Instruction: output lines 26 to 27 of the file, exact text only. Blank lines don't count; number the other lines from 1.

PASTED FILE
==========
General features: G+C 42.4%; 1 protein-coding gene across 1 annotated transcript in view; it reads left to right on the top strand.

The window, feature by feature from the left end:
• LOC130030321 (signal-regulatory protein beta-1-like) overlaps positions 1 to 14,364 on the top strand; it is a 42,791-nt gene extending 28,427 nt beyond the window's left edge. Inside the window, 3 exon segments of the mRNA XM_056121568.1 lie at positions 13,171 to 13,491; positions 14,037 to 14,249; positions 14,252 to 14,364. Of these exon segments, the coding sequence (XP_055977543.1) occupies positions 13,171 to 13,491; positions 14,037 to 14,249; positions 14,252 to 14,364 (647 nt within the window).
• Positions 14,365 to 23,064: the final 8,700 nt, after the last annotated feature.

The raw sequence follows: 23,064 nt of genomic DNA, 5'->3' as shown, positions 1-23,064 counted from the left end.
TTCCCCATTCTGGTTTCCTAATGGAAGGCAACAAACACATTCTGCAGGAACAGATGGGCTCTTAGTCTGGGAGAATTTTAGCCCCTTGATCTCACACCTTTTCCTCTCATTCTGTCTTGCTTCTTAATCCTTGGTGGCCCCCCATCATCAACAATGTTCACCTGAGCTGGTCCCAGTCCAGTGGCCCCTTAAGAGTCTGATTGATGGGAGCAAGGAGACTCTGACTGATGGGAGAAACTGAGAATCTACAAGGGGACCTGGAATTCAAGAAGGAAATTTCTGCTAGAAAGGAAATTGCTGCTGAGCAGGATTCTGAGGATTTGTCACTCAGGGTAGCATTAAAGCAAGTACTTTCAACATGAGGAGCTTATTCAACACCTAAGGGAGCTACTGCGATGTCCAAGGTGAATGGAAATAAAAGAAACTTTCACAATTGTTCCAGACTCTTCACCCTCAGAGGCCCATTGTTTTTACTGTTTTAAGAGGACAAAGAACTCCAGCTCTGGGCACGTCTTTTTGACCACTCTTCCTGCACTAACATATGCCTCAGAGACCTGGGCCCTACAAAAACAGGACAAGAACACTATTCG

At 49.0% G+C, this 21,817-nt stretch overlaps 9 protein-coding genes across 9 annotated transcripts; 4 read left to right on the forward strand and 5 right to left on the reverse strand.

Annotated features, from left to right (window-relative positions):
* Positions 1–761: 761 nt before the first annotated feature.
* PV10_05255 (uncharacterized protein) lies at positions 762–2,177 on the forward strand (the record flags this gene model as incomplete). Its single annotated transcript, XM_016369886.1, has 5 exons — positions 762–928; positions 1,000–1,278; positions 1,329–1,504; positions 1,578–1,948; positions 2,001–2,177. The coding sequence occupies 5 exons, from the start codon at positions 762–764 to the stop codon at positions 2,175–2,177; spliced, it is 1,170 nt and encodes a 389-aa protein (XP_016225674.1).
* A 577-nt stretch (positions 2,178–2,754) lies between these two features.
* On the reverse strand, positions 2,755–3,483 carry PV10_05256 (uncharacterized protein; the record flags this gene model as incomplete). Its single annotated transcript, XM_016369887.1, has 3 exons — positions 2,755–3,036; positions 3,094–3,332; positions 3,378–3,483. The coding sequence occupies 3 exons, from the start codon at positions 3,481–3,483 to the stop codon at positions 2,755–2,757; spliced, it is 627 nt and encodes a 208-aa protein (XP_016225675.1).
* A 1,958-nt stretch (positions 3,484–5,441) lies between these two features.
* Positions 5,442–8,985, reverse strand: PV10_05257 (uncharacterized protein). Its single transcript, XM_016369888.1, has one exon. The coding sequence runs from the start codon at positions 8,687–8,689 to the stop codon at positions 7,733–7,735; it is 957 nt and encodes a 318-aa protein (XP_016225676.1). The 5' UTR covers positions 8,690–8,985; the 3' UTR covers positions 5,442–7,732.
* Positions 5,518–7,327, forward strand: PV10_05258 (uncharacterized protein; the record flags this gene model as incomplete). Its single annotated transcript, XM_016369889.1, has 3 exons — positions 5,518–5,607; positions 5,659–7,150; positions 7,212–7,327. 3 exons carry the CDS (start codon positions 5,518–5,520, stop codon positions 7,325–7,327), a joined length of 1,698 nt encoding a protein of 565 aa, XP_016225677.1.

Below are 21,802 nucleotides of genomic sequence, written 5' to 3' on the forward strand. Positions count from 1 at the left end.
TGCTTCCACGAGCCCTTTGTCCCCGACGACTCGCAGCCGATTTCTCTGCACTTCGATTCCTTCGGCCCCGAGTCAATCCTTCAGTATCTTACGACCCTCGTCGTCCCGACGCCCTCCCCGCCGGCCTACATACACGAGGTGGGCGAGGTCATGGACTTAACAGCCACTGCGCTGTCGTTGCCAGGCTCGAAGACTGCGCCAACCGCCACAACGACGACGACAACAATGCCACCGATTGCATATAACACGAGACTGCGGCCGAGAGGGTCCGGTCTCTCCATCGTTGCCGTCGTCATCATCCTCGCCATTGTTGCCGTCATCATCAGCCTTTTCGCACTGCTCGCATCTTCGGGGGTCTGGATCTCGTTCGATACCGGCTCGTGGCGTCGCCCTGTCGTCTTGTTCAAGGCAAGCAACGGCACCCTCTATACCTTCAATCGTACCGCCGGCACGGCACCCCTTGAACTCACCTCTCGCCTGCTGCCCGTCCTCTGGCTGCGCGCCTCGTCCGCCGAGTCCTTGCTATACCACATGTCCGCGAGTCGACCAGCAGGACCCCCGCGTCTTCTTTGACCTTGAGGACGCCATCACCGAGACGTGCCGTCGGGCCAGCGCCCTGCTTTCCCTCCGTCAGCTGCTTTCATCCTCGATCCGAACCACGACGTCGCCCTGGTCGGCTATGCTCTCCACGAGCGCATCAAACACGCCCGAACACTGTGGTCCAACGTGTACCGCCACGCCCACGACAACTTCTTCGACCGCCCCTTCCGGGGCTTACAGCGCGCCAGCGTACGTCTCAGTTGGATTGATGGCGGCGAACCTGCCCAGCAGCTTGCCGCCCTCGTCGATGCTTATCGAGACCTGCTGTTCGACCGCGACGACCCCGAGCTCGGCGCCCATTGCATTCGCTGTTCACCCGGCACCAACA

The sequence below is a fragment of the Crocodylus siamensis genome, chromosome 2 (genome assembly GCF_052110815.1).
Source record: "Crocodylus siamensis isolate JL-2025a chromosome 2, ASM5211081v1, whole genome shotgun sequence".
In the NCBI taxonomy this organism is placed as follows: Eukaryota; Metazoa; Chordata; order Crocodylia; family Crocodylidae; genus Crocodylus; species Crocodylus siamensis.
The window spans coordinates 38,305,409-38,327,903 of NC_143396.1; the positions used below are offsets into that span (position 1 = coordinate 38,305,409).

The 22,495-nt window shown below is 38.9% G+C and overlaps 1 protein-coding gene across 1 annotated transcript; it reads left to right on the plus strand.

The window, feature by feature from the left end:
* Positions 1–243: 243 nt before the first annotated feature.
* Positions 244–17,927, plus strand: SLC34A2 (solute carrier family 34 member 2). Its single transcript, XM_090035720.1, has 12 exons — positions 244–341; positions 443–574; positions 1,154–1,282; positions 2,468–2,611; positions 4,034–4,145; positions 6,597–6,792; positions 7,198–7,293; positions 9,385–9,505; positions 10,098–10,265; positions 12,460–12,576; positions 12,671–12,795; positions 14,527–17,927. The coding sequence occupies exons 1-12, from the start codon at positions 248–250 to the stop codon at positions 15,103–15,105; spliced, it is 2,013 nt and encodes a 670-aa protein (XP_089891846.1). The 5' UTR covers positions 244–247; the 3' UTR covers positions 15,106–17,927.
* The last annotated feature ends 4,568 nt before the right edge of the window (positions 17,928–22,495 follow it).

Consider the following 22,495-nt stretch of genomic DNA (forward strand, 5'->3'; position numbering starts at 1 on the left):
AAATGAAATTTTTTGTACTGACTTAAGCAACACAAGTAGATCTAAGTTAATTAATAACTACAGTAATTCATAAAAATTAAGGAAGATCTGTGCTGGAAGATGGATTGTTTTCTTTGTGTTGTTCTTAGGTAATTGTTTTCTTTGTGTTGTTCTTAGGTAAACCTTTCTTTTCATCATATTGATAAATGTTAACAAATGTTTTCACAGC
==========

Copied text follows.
* The last annotated feature ends 4,568 nt before the right edge of the window (positions 17,928–22,495 follow it).

Consider the following 22,495-nt stretch of genomic DNA (forward strand, 5'->3'; position numbering starts at 1 on the left):